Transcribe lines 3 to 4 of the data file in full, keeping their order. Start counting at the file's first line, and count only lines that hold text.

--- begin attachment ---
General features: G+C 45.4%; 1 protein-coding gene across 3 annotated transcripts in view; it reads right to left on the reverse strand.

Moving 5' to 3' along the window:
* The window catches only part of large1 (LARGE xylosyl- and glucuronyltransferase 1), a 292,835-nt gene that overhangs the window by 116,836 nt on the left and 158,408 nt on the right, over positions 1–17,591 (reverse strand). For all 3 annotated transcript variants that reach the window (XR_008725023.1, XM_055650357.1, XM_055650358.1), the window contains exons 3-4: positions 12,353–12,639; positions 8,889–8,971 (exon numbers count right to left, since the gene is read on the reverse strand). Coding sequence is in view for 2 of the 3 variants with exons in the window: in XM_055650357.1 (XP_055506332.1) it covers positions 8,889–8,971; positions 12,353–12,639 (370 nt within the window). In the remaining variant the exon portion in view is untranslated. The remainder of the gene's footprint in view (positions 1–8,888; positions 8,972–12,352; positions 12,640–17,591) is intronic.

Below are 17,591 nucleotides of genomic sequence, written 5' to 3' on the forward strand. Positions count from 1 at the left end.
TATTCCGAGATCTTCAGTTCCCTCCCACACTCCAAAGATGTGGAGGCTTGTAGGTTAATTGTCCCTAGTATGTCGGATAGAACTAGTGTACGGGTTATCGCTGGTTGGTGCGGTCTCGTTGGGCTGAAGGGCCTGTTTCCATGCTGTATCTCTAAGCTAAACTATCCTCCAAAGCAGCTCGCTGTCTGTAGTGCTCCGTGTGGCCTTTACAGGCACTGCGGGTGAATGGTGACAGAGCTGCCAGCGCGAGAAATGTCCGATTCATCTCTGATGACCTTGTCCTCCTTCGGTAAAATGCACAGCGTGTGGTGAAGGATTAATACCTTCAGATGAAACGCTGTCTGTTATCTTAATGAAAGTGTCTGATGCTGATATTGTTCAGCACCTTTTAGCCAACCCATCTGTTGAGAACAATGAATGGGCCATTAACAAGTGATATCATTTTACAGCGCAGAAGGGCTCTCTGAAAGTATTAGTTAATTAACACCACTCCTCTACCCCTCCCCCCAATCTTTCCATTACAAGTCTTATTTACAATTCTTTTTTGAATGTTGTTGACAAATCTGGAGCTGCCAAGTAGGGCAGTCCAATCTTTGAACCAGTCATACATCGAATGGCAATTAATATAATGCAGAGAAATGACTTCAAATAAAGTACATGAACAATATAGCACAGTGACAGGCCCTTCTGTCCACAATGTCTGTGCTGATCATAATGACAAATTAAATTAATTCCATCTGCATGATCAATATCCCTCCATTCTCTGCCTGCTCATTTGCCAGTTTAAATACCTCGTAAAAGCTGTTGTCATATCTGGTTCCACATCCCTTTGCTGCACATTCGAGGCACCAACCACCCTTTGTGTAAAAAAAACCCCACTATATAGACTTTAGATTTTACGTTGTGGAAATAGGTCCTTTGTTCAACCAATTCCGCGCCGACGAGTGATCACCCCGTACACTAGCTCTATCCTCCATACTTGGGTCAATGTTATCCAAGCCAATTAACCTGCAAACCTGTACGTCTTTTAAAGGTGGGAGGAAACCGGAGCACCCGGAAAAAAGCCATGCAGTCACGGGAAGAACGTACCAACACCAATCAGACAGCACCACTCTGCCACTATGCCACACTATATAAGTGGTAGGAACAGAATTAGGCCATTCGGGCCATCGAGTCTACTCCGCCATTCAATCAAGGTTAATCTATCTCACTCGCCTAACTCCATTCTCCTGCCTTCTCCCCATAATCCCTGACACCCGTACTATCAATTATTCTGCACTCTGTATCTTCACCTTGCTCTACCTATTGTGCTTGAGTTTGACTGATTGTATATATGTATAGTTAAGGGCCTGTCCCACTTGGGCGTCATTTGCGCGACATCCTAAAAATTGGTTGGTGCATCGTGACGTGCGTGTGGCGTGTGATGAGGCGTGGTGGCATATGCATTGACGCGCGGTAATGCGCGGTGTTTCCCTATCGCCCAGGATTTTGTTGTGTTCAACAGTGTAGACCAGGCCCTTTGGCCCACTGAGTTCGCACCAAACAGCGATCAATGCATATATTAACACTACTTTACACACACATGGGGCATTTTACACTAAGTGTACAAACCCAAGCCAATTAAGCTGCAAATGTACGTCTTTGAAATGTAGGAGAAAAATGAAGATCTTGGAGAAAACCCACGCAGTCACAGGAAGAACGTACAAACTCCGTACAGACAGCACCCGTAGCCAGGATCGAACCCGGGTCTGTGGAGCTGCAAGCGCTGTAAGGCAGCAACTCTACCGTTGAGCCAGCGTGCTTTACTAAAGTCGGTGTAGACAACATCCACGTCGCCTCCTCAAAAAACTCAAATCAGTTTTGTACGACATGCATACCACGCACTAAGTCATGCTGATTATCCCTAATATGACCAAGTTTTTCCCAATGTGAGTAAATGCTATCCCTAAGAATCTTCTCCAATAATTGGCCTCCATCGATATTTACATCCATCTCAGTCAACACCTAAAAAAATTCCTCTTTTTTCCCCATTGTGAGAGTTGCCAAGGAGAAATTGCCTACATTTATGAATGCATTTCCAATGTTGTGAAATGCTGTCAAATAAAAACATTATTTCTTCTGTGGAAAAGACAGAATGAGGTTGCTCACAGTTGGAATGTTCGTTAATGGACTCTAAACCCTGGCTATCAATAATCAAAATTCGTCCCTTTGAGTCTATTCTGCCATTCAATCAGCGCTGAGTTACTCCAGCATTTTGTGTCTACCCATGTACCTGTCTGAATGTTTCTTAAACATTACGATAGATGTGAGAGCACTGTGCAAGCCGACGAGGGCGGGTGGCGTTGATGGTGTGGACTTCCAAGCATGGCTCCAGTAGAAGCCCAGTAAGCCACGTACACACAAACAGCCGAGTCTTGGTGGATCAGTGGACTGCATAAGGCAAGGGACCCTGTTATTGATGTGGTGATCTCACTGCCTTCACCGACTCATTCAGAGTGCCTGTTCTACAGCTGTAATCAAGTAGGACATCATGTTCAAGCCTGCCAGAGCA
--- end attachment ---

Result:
* The window catches only part of large1 (LARGE xylosyl- and glucuronyltransferase 1), a 292,835-nt gene that overhangs the window by 116,836 nt on the left and 158,408 nt on the right, over positions 1–17,591 (reverse strand). For all 3 annotated transcript variants that reach the window (XR_008725023.1, XM_055650357.1, XM_055650358.1), the window contains exons 3-4: positions 12,353–12,639; positions 8,889–8,971 (exon numbers count right to left, since the gene is read on the reverse strand). Coding sequence is in view for 2 of the 3 variants with exons in the window: in XM_055650357.1 (XP_055506332.1) it covers positions 8,889–8,971; positions 12,353–12,639 (370 nt within the window). In the remaining variant the exon portion in view is untranslated. The remainder of the gene's footprint in view (positions 1–8,888; positions 8,972–12,352; positions 12,640–17,591) is intronic.

Below are 17,591 nucleotides of genomic sequence, written 5' to 3' on the forward strand. Positions count from 1 at the left end.